Dry ice is widely used as a refrigerant for preservation of perishable commodities transported by air (e.g., food products, biomedical supplies, biological samples, and even some industrial products such as adhesives). Dry ice sublimation producing excess CO2 gas may be dangerous in confined spaces where there is an absence of ventilation or ventilation rates are low. According to the Federal Aviation Administration (FAA), the transportation of dry ice on aircraft should be limited by the ventilation capacity of the aircraft itself so that the concentration of carbon dioxide in the aircraft cabin does not exceed 0.5%. The air carrier industry has experienced difficulty calculating dry ice capacity on aircraft for a number of reasons. FAA has calculated the sublimation rate for dry ice as 2% per hour; however, there are questions about this rate. Factors that influence sublimation include the form of the dry ice itself (e.g., block, pellet, or snow), the nature and quality of the packaging and insulation, and the initial temperature of the contents. Also, the ventilation rate of aircraft varies by aircraft type. For example, new aircraft engines or retrofitted air conditioning systems may influence dry ice sublimation. The number of air conditioning packs operated during flight also influences the rate of ventilation. Finally, the configuration of the aircraft influences the quality of cabin air. For example, passenger aircraft and cargo-only aircraft vary widely in the dry ice loads they can carry. In addition, some older generation aircraft have no ventilation between the cargo and passenger decks, while newer generation aircraft recirculate air through the cargo deck compartments. Research is needed to clarifiy how to use dry ice as a refrigerant so as to enable the safe transport of goods on aircraft.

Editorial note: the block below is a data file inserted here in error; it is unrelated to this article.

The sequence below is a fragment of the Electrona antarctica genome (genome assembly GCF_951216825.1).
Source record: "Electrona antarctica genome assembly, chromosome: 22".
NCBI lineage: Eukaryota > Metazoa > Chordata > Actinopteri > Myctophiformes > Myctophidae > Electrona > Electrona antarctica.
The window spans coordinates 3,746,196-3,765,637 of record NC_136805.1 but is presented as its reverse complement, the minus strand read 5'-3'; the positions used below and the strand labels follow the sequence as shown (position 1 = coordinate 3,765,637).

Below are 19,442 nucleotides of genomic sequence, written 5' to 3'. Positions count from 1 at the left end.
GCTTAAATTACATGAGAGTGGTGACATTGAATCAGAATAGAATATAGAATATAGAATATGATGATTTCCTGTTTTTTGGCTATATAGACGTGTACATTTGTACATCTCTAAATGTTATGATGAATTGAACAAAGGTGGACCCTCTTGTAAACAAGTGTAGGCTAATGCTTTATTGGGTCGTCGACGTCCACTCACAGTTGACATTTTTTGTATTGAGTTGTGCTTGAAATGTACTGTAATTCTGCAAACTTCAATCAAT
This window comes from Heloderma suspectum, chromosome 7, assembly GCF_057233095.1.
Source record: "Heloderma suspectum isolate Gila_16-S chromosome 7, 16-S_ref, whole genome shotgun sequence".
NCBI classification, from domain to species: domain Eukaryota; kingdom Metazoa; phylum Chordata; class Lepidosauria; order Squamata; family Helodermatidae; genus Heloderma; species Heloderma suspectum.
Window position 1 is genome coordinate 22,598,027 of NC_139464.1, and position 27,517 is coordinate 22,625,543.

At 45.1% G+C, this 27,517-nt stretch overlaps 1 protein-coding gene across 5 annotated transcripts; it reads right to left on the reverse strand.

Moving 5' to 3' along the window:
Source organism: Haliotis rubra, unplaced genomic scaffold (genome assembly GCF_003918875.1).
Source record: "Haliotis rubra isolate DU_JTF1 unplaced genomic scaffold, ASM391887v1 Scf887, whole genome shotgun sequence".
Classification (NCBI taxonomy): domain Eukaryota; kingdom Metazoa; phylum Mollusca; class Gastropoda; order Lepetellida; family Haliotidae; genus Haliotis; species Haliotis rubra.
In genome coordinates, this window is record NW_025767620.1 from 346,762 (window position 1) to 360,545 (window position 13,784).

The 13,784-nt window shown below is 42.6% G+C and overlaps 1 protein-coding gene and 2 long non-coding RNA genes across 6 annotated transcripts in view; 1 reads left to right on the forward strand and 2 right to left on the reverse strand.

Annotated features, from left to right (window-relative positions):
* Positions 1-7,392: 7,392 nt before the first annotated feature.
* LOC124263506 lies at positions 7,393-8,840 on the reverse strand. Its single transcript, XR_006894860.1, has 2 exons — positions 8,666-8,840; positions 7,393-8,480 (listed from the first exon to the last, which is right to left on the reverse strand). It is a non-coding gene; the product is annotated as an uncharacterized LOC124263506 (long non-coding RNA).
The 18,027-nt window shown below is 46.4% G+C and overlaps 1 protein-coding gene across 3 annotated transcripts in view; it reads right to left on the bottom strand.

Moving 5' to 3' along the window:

The objective of this research is to develop a decision tool(s) to assist passenger and cargo-only aircraft operators in determining the maximum quantity of dry ice that can be safely carried as cargo.